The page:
Government by Coffee?

coffee maker #3





How much coffee is consumed these days? It is getting close to a half billion cups per year. Why not replace big government with government-by-coffee. Replace those austere chambers where catastrophic courses of action are suggested and wars declared with Starbucks-like coffee chambers, so that the great issues of the day can be decided in a cozy and fraternal atmosphere over a leisurely Cappuccino and toasted bagel rather than in great halls which so often serve as settings for policies based on the blood-and-iron approach to problem solving.

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How to Make a Cafe Mocha at Home

cafe mocha


 How to make a cafe mocha at home

Explore: A Cafe Mocha is a delicious hot beverage made by combining chocolate, espresso and steamed milk. It is sometimes also called a Mocha or a Mocha Latte. Continue reading

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Coffee Fest 2014

By Marc Wortman is an invaluable resource for anyone who loves coffee and is looking for interesting and informative tutorials about the art and science of coffee making. There is also a steady stream of coffee and coffee equipment reviews as well as general reportage on ndustry news and events.



This past weekend, I attended the Coffee Fest show In Portland, Oregon.  I had attended this same show a couple years ago when it took place in Seattle.  This year, the72nd edition of Coffee Fest moved to Portland, and to Oregon for the first time in its history.

Read: Seattle Coffee Fest 2012

Coffee Fest is an industry trade show, primarily for coffee roasters and cafe managers.  The emphasis of the show is on how the business owner can grow their sales, so ironically, there’s less coffee at Coffee Fest than I would’ve expected.  The emphasis is definitely on keeping a coffee business current, but also on the different worlds that a coffee business can get into.

I didn’t take count, but it seemed that the largest business segment exhibiting at Coffee Fest was tea.  Many successful coffee business owners expand into offering a variety of teas.  I don’t mind tea, but I also don’t know enough about it to speak with exhibitors in this space.


Another large segment in exhibitors was coffee importers, and these were the people that I came mainly to see.  I’ve been shopping around for a coffee roaster, and I think I have the one I want picked out.  With that decision behind me, I’ll need larger quantities of green coffee than I’ve bought before, and I wanted to meet the importers that make that possible.  I was able to meet with sales people who work for these importers, and made some great contacts.


…Coffee Fest 2014

Another large segment in exhibitors was coffee importers, and these were the people that I came mainly to see.  I’ve been shopping around for a coffee roaster, and I think I have the one I want picked out.  With that decision behind me, I’ll need larger quantities of green coffee than I’ve bought before, and I wanted to meet the importers that make that possible.  I was able to meet with sales people who work for these importers, and made some great contacts.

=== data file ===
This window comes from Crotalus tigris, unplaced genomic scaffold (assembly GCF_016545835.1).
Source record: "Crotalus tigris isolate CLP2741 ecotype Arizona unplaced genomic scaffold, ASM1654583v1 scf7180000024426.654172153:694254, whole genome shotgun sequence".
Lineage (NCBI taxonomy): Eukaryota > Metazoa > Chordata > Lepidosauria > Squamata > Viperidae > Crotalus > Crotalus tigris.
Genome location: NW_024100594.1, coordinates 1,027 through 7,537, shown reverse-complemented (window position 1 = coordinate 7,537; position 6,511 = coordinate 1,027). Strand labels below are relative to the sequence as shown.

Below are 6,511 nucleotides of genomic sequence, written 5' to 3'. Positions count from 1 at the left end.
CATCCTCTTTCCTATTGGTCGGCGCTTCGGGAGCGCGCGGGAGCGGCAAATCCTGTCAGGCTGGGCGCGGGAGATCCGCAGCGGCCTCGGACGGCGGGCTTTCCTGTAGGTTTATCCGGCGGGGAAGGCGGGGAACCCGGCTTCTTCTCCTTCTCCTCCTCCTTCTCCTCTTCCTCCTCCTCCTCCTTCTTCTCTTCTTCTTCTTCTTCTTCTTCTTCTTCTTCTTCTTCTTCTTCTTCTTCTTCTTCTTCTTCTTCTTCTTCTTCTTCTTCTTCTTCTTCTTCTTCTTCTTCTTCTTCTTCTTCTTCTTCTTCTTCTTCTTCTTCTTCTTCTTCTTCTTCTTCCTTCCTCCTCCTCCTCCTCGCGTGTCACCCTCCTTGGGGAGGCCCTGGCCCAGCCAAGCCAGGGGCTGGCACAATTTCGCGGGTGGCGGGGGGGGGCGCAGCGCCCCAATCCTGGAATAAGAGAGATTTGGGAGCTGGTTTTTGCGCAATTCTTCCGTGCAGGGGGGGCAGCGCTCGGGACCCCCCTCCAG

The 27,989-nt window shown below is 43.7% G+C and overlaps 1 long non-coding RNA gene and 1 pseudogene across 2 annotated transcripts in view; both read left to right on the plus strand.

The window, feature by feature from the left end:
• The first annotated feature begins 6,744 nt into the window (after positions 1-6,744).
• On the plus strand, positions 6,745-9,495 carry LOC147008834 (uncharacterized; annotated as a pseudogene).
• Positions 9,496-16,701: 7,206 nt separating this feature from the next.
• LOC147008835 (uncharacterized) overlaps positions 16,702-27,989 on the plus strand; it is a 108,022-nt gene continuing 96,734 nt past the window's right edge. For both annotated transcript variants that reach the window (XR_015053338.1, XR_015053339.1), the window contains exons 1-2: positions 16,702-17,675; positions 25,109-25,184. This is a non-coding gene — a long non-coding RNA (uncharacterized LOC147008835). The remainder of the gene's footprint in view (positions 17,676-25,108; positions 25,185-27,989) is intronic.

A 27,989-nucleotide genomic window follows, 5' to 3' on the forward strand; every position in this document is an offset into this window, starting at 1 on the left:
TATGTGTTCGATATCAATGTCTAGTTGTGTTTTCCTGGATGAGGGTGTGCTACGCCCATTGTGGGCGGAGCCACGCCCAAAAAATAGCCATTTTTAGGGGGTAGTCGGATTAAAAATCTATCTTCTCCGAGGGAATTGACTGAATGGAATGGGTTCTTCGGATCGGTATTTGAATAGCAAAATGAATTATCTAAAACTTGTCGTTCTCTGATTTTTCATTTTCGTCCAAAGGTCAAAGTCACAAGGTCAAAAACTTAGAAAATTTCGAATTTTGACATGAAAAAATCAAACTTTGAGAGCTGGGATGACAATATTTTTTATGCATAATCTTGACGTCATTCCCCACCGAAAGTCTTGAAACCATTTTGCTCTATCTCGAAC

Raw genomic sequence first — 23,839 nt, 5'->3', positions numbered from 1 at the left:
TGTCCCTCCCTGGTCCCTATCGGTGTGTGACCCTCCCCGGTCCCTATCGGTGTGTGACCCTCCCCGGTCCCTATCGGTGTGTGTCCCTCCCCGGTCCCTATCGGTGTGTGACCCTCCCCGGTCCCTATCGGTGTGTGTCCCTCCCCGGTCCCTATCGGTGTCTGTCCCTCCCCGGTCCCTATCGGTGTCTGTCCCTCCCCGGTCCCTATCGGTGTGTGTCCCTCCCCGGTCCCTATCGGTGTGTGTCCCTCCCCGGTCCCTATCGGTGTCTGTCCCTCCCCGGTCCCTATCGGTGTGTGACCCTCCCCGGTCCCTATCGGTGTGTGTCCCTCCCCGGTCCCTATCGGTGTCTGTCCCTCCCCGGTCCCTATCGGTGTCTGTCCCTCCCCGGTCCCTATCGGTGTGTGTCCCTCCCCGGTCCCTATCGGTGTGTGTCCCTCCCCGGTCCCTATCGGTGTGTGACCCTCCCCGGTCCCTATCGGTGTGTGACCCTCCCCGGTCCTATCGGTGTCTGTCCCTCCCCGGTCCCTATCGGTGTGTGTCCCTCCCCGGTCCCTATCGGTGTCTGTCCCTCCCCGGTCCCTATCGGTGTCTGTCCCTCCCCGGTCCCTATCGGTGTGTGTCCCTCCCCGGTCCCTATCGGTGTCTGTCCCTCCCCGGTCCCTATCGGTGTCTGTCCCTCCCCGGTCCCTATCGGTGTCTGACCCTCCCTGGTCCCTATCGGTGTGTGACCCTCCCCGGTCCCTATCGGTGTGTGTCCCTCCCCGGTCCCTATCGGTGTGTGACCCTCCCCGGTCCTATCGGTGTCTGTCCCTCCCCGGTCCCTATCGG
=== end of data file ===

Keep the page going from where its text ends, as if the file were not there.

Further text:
…

For an interesting look at a coffee tasting at a local coffee roasting company, visit

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About the National Coffee Association


A few words about the National Coffee Association

The National Coffee Association Is dedicated to coffee in all its forms, uses and manifestations. Its web site offers sections devoted to market research, government affairs, a knowledge bank, events, education and scientific affairs – all of which revolve around coffee.  The organizations holds a convention every year, Continue reading

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Best Coffee Roasters in America?

  • …the following is a list of those considered to be the best coffee roasters in America by a panel of professionals:

    By Dan Gentile at Thrillist

    The history of American coffee’s broken down into three distinct waves: Folgers in your cup, Starbucks on your block (whose caffeine content is graphed here), and a new crop of artisan roasters building brands based on sustainability, quality, and really, really cute packaging.

Read on for a coffee industry jury’s list of the best coffee roasters in America…?

“So to pick the crema (coffee term, not a typo) of the crop, we pulled together a cast of the nation’s most notable coffee writers and shop owners to pick their 11 favorite roasters and tell us why they’re so buzzed about them. The illustrious cast includes Bill Walsh (Pure Coffee Blog), Jordan Michelman (, Brian Jones (Dear Coffee I Love You), Kelly Stewart (Roast Magazine), Chris Cusack (Down House), Sean Henry (Houndstooth), Sarah Allen (Barista Magazine), Joshua McNeilly (Black Black Coffee), and Greg Martin (Urban Bean).

Once the ballots had been cast, we tallied the votes (10 points for #1, 9 for #2…) and ranked the roasters to decide once and for all which brand is The Best Part Of Wakin’ Up.

To see the results go to,%20as%20voted%20by%20coffee%20nerds

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A few facts and statistics about coffee